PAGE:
Incubating talent, incentivizing teamwork

An interview with Faiza Saeed
Faiza Saeed

An interview with Faiza Saeed

Cravath, Swaine & Moore’s Presiding Partner Faiza J. Saeed is one of America’s top media and entertainment lawyers. She took time out to tell Leaders League about the deals her firm is currently working on, including Disney's proposed blockbuster acquisition of 21st Century Fox, as well as what it means to be the first female presiding partner in Cravath’s 200-year history.


Leaders League: You’ve been working on Disney’s proposed acquisition of 21st Century Fox. Is a transaction of this magnitude an outlier in today’s media-sector M&A market, or part of a wider trend?


Faiza J. Saeed: The M&A market has remained strong as companies continue to pursue growth through acquisitions. In the US, tax reform has made companies more profitable, which has also facilitated dealmaking. Activity has been particularly robust in the media sector where technology continues to disrupt the ecosystem, driving consolidation and vertical integration.


Are there any other sectors that you see as key drivers of M&A activity over the next few quarters?


The pharmaceutical/biotech sector is another area that has seen a surge in high-value M&A.  As an example, Cravath represented AveXis, a clinical-stage gene therapy company, on its $8.7bn acquisition by Novartis – a transaction that adds AveXis’ capabilities in gene therapy to the internal portfolio of Novartis, advancing treatment options for spinal muscular atrophy. We also represented Johnson & Johnson last year on its $30bn purchase of Actelion, the largest in Johnson & Johnson’s history, with a related spin-off of Actelion’s early-stage R&D pipeline. These transactions demonstrate that large pharmaceutical companies are eager to add to their product portfolios.


What has been your biggest challenge as Cravath, Swaine & Moore’s Presiding Partner since taking up the position in January 2017?


We have a model for incubating talent and incentivizing the kind of teamwork required to advise on high-stakes, high-impact legal matters. It requires a significant investment in our people and a focus on reflecting our values throughout the organization.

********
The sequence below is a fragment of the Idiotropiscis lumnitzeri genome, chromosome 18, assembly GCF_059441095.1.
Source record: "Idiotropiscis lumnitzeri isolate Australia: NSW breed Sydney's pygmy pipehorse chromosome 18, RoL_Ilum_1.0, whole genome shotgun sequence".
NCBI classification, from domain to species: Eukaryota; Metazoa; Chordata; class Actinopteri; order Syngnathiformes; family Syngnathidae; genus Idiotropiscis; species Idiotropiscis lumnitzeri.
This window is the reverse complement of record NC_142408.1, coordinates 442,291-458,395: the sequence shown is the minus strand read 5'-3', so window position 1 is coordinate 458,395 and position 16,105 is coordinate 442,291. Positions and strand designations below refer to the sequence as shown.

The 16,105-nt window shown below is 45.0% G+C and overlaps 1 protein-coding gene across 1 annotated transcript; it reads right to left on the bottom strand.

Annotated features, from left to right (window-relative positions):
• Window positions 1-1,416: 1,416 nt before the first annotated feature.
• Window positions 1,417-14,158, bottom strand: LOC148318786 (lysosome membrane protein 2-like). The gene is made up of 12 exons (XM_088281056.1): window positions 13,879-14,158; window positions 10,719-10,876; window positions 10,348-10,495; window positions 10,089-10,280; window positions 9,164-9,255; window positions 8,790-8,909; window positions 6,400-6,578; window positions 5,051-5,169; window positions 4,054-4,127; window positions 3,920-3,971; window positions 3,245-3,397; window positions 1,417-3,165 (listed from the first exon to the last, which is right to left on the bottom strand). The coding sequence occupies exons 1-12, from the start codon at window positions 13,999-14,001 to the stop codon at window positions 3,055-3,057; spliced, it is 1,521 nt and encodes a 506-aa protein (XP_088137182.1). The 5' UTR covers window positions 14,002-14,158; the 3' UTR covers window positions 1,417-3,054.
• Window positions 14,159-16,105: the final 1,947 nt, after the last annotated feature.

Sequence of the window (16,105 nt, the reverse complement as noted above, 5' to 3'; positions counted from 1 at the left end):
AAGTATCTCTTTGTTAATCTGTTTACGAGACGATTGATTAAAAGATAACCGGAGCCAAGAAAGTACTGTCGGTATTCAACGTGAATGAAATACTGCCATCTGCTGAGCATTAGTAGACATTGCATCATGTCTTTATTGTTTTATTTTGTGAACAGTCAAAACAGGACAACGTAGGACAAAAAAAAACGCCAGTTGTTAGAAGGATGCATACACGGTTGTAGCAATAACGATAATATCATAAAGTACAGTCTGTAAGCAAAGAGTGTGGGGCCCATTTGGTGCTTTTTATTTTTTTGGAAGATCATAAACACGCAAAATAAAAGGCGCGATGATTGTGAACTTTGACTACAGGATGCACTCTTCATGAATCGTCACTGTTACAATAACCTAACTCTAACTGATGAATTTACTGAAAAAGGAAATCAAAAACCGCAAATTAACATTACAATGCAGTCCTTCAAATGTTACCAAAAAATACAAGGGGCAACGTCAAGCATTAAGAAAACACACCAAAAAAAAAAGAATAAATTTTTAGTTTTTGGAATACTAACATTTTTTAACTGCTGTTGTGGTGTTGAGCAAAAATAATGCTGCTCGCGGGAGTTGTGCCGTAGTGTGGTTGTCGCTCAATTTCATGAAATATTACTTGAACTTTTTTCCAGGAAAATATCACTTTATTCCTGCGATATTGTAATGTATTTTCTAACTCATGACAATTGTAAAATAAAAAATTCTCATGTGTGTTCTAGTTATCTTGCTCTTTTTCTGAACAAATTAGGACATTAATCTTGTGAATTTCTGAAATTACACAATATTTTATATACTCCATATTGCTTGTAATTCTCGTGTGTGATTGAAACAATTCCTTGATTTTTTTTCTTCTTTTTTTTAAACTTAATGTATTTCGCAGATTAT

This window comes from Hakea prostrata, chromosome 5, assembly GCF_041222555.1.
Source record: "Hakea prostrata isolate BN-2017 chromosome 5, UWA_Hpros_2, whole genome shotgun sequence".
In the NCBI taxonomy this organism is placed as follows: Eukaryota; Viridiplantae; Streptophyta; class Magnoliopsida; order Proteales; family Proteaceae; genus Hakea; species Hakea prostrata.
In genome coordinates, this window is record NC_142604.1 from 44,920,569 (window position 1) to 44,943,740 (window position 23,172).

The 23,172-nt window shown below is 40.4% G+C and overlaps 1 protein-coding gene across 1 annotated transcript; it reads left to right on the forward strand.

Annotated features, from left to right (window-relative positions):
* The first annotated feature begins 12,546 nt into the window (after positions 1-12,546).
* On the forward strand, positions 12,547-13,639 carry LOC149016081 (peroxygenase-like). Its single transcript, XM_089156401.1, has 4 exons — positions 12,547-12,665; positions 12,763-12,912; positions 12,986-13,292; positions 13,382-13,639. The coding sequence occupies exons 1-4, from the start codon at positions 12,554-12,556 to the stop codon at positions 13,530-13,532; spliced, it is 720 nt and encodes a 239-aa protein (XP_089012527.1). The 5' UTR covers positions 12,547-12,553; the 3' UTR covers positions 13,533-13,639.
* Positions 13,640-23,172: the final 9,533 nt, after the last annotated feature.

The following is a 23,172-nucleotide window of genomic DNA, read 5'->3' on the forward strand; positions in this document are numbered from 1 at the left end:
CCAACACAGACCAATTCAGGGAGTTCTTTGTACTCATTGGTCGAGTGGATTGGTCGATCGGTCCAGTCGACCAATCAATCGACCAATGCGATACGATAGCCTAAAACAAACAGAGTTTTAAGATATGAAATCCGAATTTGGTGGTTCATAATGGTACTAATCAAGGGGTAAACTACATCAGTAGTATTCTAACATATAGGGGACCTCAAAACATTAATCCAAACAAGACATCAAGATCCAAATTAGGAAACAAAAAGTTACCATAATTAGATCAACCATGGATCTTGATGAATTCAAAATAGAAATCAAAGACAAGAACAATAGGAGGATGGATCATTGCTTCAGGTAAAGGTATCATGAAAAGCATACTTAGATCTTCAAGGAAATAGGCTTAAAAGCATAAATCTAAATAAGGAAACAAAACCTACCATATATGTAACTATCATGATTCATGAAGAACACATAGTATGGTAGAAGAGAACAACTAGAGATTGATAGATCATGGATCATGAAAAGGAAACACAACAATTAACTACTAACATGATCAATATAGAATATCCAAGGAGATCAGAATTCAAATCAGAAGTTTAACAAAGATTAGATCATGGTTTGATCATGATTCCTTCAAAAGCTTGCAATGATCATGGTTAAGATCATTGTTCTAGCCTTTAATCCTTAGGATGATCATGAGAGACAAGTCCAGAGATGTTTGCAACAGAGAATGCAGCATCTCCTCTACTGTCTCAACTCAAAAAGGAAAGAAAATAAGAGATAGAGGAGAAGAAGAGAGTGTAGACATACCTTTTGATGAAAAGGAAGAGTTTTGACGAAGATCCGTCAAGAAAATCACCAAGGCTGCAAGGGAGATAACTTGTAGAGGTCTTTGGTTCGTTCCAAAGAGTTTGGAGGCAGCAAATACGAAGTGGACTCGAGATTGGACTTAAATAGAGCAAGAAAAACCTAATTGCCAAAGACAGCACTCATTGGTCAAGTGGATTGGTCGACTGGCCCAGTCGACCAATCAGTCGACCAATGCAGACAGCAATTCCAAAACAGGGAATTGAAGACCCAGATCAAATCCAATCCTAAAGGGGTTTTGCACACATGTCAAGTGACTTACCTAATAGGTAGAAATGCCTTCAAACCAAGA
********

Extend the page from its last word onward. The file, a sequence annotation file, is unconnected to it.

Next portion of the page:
You are the first woman to hold the position of Presiding Partner in Cravath’s 200-year history. Do you expect to see more women hold such positions in the near future?


It was a tremendous honor to be elected by my partners to serve in this role and I view it as an opportunity to serve a remarkable institution. I hope we will see more women in leadership roles in the legal profession and across business organizations. That aspiration requires investment at every phase, from recruitment to retention to ensuring that opportunities to excel are fairly distributed, and I believe our approach to training, including our system of continuously rotating our associates through different practice areas and practice groups, aligns well with that goal. Our last three partnership classes have been 55% women.


More broadly, what major trends and developments do you see impacting the legal profession in the short to medium term?


Artificial intelligence (AI) is providing new tools to free up lawyers to focus more on substantive legal analysis and advice, and that is going to have a longer-term impact on how lawyers practice. While AI is changing how we practice, rapidly emerging technology is also changing what we practice. The effect of blockchain on capital markets law and corporate governance, among others, is poised to create seismic shifts. There will undoubtedly be new opportunities, but also new challenges as the technology disrupts traditional business models.

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